Poetry is full of tightly limited creations. The sonnet is a poem of 14 lines with a formal rhyme scheme, and usually 10 syllables per line.  There’s not a lot of leeway to branch out. Yet English literature is filled with amazing poetry in sonnet form. The Japanese haiku (a poem of 17 syllables, in 3 line, of 5, 7, and 5) with a nature theme is something all children have worked on in schools often with delightful results. And of course, limericks are a wonderful example of how rigid limits can push creativity and humor to new and glorious heights.

Throughout history visual artists have also used a set of rules to corral and then turn-loose their creative muse.

Monet had his hay stacks.

Jim Dine-a contemporary painter, has a series on bathrobes and hearts.

Recently a friend, painter-Marla Baggetta, completed a series of 100 images of the same scene. It was her series that reinspired me to again look at doing a series.

Craft artists have also done series.

Pat Flynn has done a series of heart pins.

And one of my favorite series is Kiff Slemmons, Insectopedia. A series of bug pins, based on the alphabet. K is for Katydid.

Insectopedia-Kiff Slemmons



cmf-head-avatar Carla

Great Zeus! - Zot! - Eureka!


"I so admire how creative you artists are. Where do you get your inspiration?"


cmf-in-lite
.....waiting for inspiration

Good question. Every time I am asked that question I am flummoxed. Inspiration is a tricky thing. When I am very lucky, or very good I walk into just the right spot in my studio and ZOT! a truly great idea comes to me in a flash. The 3 rings in my top banner were a marvelous Zot moment.

My friend and fellow jeweler, Jack, challenged me to get over my prejudice to diamonds. I'd always thought they were over-hyped, stupid stones, boring, transparent, clear, no color; plus there are millions of them around.  Bah humbug, who needed them when there are so many other fine stones in the world. But Jack nudged some of my thinking around and I started relooking at diamonds.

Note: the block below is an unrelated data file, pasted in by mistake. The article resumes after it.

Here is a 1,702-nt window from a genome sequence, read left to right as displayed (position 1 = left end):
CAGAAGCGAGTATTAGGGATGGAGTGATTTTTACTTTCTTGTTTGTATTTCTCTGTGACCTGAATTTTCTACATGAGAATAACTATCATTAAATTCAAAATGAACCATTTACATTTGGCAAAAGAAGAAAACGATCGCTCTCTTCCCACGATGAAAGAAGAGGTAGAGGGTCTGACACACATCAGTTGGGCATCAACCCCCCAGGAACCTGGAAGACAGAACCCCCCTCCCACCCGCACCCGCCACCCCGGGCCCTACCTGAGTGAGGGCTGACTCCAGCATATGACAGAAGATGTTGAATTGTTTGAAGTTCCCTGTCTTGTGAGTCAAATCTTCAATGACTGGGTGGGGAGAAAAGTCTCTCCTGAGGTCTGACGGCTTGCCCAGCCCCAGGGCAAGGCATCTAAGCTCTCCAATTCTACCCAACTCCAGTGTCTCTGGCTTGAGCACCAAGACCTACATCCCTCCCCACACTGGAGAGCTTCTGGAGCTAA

My main gripe with diamonds is that much of the jewelry made with them, makes it all about The Diamond. I am a metal worker. I want my work to be all about well... My Work and the diamond's just a punctuation to my designs.

My 3 rings above came from this double-dare of Jack's. The idea formed in a quick moment of insight, fully-developed. I even found some colored diamonds to use. Bliss. I regularly thank him for his goading.

But mostly my designs are hard fought.

Jestsam & Flotsam
Jetsam & Flotsam

I am currently working on a design I know isn't that good. But the damn thing will not vacate my head until I make it. I know it will end up in my scrap pile...I have days like this. Its like clearing a plugged drain. Once I have design out of my head and at least partially realized I can go on to other things. I have a whole pile of dumb ideas that I poke at from time to time, trying to figure out why I made them. And sometimes they lead to inspiration, often not.

Usually my designs are evolutions from past work. No Eurekas! just hard slogging work. I make something like it or love it, look at it, start to examine it, think about it, and have a better idea of how to do it next time. This drives Dave-the-husband crazy. Why must I keep messing with great designs?  Why do I move on to my next NEW IDEA, when I have so many old great ideas I can still make? I  dunno. I think that's what it means to be an artist. We are always looking ahead to see what's there, how we can do it better, how it can change, evolve, morph into something else.

So when I go back to work, and I do find its work; divine inspiration is a rare event, no matter how good I am, or how many different places I stand in my studio waiting for it to happen.

cmf-head-avatarCarla





Man Jewelry.....

What do guys like, want, wish for in jewelry?

I currently have a friend, P, who is bugging me for Man Jewelry. I'd love to accommodate him and the other men who have stared wistfully in my case and asked...."Do you have anything for men?" No.....I don't, but I should.

What is it guys want in jewelry? Cuff links, quirky lapel pins, bracelets, pendents, single earrings, manly rings?

P is now pondering this question. He hasn't answered me yet. But for all the other men who feel left out of the jewelry game, the question is now yours too. What would you like to see me make for men? Write me, let me know. The first Manly piece I make will be named for the Man who gives me the best answer.

Carla cmf-head-avatar

Just because you can, doesn’t mean you should.

There are many kinds of artists. Some feel once one is an artist in any media, one can take on any other media….be it photography, graphic design, or web design. I have found that being creative in one area does not necessarily translate to another.

My jewelry photog, Gary and I, struggled yesterday to get a shot of a pair of earrings just right. Actually I struggled. He had done his job, mine was to "style" the earrings into a pleasing arrangement. He took the photos, we evaluated each shot on his monitor and I continued to tweak, as he adjusted the lights.